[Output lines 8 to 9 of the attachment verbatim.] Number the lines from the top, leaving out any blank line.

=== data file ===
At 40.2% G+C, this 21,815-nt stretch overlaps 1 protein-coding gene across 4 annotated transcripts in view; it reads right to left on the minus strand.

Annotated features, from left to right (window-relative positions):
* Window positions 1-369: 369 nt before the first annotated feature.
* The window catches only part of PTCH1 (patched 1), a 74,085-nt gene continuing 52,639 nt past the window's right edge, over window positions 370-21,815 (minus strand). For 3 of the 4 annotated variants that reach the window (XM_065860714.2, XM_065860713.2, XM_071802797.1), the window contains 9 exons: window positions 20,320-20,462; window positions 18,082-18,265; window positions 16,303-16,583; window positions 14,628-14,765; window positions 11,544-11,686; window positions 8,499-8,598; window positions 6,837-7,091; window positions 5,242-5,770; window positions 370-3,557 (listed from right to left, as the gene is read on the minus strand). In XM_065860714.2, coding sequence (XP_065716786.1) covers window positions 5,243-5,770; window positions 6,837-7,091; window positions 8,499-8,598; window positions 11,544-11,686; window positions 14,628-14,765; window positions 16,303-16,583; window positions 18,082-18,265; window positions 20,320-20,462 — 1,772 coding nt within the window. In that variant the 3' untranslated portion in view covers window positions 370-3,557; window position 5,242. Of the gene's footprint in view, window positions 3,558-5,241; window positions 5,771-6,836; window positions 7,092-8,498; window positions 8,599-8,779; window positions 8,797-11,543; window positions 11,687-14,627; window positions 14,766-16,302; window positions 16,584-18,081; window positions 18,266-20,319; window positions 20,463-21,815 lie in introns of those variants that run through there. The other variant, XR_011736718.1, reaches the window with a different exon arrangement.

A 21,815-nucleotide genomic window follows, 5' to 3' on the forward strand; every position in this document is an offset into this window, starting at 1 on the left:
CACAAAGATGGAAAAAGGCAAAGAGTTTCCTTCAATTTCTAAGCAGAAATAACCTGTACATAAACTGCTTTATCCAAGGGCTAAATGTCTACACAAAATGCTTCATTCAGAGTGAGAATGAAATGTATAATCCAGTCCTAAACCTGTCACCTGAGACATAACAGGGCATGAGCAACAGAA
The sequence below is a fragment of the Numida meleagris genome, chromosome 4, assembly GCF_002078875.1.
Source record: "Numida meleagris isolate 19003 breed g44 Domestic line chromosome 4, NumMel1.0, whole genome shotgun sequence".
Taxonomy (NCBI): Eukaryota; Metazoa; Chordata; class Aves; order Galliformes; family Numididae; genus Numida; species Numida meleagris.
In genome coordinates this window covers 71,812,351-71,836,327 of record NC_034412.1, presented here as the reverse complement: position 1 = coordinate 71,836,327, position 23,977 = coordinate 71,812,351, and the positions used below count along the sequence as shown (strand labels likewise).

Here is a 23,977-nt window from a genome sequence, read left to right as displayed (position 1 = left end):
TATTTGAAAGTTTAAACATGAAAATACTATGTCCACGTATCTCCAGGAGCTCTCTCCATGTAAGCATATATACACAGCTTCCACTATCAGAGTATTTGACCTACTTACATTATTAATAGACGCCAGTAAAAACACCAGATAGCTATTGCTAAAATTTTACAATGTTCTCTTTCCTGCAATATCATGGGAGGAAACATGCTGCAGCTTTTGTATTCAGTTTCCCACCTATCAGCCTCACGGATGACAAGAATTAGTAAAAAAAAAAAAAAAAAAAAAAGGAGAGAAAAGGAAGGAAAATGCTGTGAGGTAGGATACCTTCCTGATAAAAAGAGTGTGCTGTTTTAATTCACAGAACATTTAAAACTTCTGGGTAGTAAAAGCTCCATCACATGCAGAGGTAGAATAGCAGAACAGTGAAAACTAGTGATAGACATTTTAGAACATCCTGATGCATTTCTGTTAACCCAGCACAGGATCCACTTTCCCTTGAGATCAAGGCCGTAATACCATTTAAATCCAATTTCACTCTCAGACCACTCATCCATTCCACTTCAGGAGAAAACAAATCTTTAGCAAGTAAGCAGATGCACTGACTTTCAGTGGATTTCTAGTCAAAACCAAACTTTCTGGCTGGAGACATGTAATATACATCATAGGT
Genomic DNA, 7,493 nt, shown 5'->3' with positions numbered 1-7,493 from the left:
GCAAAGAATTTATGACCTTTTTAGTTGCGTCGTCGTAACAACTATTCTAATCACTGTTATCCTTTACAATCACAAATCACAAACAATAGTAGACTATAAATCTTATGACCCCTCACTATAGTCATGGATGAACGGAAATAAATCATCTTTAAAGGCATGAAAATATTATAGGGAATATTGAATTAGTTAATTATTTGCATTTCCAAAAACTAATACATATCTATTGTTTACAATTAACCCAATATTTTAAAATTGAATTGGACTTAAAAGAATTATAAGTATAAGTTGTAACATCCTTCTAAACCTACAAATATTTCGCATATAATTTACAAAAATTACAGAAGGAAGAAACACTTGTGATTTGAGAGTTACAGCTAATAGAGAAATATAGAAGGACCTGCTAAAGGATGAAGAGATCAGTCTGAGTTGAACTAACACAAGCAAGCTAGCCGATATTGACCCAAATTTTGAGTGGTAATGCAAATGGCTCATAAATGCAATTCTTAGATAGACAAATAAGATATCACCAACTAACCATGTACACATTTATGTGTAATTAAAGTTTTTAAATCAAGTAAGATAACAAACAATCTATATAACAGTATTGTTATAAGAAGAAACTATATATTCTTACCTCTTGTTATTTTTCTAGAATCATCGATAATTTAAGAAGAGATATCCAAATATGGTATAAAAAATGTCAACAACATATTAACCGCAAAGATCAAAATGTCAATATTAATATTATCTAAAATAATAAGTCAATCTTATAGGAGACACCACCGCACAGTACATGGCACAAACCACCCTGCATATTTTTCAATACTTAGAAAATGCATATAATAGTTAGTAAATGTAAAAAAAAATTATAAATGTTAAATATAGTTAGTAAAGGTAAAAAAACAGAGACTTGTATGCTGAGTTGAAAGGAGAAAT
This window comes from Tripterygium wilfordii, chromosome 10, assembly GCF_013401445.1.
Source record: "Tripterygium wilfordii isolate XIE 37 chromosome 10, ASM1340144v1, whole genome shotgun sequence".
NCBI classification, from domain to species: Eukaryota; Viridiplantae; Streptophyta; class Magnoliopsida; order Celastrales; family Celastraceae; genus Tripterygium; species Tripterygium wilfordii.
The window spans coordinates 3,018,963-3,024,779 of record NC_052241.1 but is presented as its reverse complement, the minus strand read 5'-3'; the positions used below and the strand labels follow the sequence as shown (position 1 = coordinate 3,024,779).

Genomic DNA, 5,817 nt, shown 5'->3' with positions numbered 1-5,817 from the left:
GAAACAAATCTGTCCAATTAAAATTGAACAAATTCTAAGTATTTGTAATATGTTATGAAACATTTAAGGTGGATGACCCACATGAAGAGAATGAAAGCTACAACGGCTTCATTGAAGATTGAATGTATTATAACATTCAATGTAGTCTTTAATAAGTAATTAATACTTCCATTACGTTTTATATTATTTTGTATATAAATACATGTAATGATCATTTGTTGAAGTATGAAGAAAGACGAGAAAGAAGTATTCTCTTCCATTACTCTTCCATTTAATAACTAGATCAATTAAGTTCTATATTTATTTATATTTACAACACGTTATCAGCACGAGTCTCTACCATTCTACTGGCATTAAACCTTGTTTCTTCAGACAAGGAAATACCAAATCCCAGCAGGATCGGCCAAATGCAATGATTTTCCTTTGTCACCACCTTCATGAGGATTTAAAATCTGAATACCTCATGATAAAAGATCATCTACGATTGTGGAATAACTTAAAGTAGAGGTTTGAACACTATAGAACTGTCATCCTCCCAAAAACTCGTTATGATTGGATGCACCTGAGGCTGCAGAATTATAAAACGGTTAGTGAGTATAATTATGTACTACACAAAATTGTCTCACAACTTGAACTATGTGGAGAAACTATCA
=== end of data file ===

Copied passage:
Source record: "Numida meleagris isolate 19003 breed g44 Domestic line chromosome 4, NumMel1.0, whole genome shotgun sequence".
Taxonomy (NCBI): Eukaryota; Metazoa; Chordata; class Aves; order Galliformes; family Numididae; genus Numida; species Numida meleagris.